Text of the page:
Vigilant (1893), Defender (1895), Columbia (1899 et 1901), Reliance (1903), Resolute (1920) are among the most fascinating yachts of their times, but the architect who graduated in engineering at the famous Boston MIT, also designed motor boats, cat-boats, dinghies, sloops, ketches, schooners and even a catamaran, Amarylis in 1875.
The new rule allowed to explore new trends and set as the only limit a maximum waterline length of 40 feet, giving Nat Herreshoff plenty of ideas on shapes. In 1900 he already created four 70′ one-design boats (followed by nine more some years later) for the NYYC that became a benchmark for their extreme lightness, fine lines and flat deck: “The main feature of these Herreshoff’s designs is that they look absolutely unperturbed by the waves” commented Casper Withney.
The Fighting Forties turned into an immediate success, twelve boats were built in just one year 1916 among which Pauline, Maisie and Rowdy, later two more Marilee and Rugosa are launched in 1926. With their large gaff sloop rig and the wide beam, these one-designs were particularly fast in stiff breeze so much to make the eminent NYCC’s member Edwin J. Schoettle said: “They’re excellent boats in the breeze and easy to steer and manoeuvre in strong winds. I’m told that nobody has never seen a Forty taking a reef…” and they were designed to be sailed short-handed too, by three crew only! Shortly after the first launches, the New York One Design 40 were equipped with a bowsprit further increasing their sail area.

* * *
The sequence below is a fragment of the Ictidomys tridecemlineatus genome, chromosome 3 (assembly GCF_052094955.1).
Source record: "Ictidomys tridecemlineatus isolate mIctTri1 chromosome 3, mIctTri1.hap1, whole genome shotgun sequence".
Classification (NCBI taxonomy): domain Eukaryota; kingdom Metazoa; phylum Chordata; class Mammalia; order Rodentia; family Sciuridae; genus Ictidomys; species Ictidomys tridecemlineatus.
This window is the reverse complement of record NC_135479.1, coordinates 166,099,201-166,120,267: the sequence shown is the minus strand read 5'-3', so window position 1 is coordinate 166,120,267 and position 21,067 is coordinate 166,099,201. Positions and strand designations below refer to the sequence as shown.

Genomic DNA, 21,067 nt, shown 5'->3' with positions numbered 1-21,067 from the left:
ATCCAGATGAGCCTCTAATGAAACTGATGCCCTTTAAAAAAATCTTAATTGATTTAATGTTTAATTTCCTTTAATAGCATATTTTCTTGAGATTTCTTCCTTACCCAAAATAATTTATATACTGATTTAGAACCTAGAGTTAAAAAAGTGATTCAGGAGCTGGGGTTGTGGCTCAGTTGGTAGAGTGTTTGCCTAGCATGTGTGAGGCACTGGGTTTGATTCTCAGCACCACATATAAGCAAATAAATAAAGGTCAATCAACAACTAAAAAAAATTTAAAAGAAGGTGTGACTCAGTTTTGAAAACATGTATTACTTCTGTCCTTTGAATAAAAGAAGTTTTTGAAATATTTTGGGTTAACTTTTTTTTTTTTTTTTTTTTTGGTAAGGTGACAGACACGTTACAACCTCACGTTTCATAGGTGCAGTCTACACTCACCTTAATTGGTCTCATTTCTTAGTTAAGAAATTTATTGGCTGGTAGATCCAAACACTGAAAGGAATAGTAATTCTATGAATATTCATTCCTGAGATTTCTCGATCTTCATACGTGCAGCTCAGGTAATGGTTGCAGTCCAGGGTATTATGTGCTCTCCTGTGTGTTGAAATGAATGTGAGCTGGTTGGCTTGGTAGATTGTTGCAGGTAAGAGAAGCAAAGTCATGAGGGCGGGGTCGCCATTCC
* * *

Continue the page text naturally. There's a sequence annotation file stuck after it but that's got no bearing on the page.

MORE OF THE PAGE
In 1924, Memory, transformed into a Marconi yawl, won the popular Bermuda race and in 1930 the last boat to be built Rugosa scored a double in the same offshore event. Today, Rowdy is the most successful Forty still racing following her predecessors’ triumphs as Graham Walker’s and his crew have taken almost every race they have competed in the classic yachts circuit.
British owner Graham Walker has a long experience having raced in the America’s Cup in 1987 and to several Admiral’s and Ton Cups in the 90s with his fleet of boats all called Indulgence has later discovered and fallen in love with classic yachts. He had one of the last New York Yacht Club Forty restored in Maine, in the USA. The tally speaks loud: since Graham Walker started sailing on Rowdy (NY-49) in Maine, this one-design has almost won every race as did her older sister ship Marilee (NY-50) built in 1926 and re-launched in 2001 that won also the America’s Cup Jubilee in Cowes.
Designer: Nathanaël Herreshoff
Shipyard: Herreshoff Manufacturing Company
LOA: 20,10 m
LWL: 17,90 m
Beam: 4,40 m
Draft: 2,40 m
Displacement: 21,770 kg
Upwind sail area: 225 m2